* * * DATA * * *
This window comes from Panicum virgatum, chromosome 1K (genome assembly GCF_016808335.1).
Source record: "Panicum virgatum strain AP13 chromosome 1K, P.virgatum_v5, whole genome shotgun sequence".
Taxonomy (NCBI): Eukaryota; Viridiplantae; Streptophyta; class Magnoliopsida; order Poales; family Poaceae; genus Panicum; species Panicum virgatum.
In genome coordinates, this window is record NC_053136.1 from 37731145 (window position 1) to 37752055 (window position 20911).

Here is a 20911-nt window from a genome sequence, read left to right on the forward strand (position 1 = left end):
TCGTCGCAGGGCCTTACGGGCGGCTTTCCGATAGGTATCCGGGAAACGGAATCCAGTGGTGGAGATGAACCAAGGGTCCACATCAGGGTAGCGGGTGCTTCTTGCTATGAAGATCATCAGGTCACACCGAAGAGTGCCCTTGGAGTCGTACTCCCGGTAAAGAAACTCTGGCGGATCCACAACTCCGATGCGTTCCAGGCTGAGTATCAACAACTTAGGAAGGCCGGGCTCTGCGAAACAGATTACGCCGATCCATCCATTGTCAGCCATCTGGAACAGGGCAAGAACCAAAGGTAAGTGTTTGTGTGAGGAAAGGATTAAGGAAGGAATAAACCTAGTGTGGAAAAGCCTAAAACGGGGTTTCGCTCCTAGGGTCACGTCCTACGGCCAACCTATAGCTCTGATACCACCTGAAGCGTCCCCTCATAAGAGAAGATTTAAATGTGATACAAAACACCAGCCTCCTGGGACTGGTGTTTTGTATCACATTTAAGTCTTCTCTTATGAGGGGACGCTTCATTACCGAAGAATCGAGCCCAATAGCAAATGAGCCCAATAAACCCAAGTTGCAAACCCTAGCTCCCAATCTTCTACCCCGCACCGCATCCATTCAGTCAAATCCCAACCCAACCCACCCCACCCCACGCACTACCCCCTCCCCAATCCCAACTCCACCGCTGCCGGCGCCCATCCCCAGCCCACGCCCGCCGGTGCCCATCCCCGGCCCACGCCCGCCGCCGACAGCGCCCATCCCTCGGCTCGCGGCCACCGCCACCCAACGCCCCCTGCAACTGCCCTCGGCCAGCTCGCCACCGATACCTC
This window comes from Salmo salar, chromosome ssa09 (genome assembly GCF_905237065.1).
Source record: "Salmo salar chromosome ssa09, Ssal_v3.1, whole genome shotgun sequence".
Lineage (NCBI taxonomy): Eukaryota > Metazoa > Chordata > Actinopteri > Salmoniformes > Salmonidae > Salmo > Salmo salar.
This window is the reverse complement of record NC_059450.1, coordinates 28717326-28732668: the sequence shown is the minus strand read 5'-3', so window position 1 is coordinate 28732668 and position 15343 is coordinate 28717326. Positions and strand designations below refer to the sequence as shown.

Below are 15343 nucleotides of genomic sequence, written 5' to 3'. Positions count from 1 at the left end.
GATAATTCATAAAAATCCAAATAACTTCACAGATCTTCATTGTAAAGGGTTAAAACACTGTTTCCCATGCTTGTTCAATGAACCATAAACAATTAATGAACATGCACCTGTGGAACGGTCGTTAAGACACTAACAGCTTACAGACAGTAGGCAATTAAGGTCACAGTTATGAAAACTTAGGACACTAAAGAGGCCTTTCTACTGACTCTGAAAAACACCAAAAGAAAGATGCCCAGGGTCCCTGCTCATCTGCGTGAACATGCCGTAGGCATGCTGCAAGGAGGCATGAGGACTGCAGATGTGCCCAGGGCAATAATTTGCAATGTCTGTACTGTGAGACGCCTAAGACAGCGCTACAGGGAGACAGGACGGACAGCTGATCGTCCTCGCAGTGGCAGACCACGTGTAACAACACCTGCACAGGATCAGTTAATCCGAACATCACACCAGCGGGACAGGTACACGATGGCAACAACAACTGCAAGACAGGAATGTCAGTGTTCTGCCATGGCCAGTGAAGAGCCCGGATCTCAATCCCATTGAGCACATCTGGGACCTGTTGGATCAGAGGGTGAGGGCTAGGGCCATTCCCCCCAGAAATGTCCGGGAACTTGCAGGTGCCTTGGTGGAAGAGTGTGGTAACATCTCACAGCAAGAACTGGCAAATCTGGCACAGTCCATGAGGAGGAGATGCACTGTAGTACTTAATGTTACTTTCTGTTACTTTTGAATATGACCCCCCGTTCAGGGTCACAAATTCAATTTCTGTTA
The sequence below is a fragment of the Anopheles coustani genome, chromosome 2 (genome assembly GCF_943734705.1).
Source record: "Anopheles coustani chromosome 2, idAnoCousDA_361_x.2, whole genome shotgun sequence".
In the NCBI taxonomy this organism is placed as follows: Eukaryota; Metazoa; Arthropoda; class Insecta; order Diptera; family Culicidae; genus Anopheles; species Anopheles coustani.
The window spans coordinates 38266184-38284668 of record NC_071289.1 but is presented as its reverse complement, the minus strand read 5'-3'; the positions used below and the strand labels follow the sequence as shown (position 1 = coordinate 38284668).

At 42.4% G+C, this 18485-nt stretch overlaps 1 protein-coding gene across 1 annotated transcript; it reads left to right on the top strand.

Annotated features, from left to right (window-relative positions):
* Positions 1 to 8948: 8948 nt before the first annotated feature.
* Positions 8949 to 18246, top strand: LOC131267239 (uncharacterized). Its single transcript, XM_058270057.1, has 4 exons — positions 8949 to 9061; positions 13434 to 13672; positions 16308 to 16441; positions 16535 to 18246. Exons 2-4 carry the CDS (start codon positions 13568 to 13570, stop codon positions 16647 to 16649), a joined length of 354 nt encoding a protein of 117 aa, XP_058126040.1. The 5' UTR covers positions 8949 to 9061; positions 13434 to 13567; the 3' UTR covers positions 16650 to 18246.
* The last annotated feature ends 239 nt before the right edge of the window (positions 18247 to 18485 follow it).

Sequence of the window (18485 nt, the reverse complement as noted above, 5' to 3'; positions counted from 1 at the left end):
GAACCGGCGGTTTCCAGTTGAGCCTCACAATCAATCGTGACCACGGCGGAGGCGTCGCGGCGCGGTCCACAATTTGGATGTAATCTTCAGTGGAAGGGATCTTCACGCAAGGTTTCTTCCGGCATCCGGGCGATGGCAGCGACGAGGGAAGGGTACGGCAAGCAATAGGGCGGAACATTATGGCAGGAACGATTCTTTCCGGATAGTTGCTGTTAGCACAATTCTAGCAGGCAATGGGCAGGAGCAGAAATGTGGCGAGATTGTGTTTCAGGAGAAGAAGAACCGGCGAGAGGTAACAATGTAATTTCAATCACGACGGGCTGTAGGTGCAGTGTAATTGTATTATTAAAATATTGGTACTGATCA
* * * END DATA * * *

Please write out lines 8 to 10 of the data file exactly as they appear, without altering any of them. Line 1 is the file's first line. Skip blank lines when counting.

Source record: "Salmo salar chromosome ssa09, Ssal_v3.1, whole genome shotgun sequence".
Lineage (NCBI taxonomy): Eukaryota > Metazoa > Chordata > Actinopteri > Salmoniformes > Salmonidae > Salmo > Salmo salar.
This window is the reverse complement of record NC_059450.1, coordinates 28717326-28732668: the sequence shown is the minus strand read 5'-3', so window position 1 is coordinate 28732668 and position 15343 is coordinate 28717326. Positions and strand designations below refer to the sequence as shown.